Imagine Van Gogh’s iconic ‘Starry Night’, whether you love it or hate it there is no denying the shear excellence of his iridescent talent. The broad, impasto strokes infused with the sultry colour palette triumphantly captures both Van Gogh’s tormented mind and the provincial dusk. Now, imagine this masterpiece hanging in the finest gallery, surrounded by countless iconic artworks but presented in a £20 plastic frame from IKEA. Something would seem wrong and out-of-place and I’m almost certain it would not be the painting.
One crucial part of viewing art is the framing. Intricate, hand-carved frames gilded in the finest gold are common place in the world finest traditional art galleries. Simply glance any of the thousands of paintings held at the National Gallery and you will see a piece of true craftsmanship.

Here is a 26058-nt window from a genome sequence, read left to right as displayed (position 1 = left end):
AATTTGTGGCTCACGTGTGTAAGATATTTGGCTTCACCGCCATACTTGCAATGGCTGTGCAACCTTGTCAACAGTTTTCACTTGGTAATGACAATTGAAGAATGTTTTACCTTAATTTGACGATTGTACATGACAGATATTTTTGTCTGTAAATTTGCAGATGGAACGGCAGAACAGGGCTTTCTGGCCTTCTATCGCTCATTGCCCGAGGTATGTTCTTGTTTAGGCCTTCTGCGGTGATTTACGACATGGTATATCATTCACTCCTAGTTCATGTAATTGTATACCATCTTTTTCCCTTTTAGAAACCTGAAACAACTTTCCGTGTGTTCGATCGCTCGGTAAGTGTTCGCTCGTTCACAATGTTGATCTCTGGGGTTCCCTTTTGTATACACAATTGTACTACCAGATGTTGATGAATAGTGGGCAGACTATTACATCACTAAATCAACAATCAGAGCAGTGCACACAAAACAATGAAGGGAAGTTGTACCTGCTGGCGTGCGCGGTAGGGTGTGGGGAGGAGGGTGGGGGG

The framing of an artwork can reveal more than just the name of the artist and title of the piece. Frames are the perfect example of the stylistic preferences of the time: For example, many paintings from late Victorian England are set in to frames with a striking motif of an ancient Egyptian theme. Fashions in architecture, sculpture and pottery have all been referenced in the frames of artworks either created or re-framed at the time.
Inspired by my love of antique picture frames, I’ve spent the last couple of days working to create this new logo and layout for Indigo Honeycomb. I’m proud of the outcome and hope you all enjoy reading my posts in a more carefully designed setting!
Image curtsey of ‘New York Times’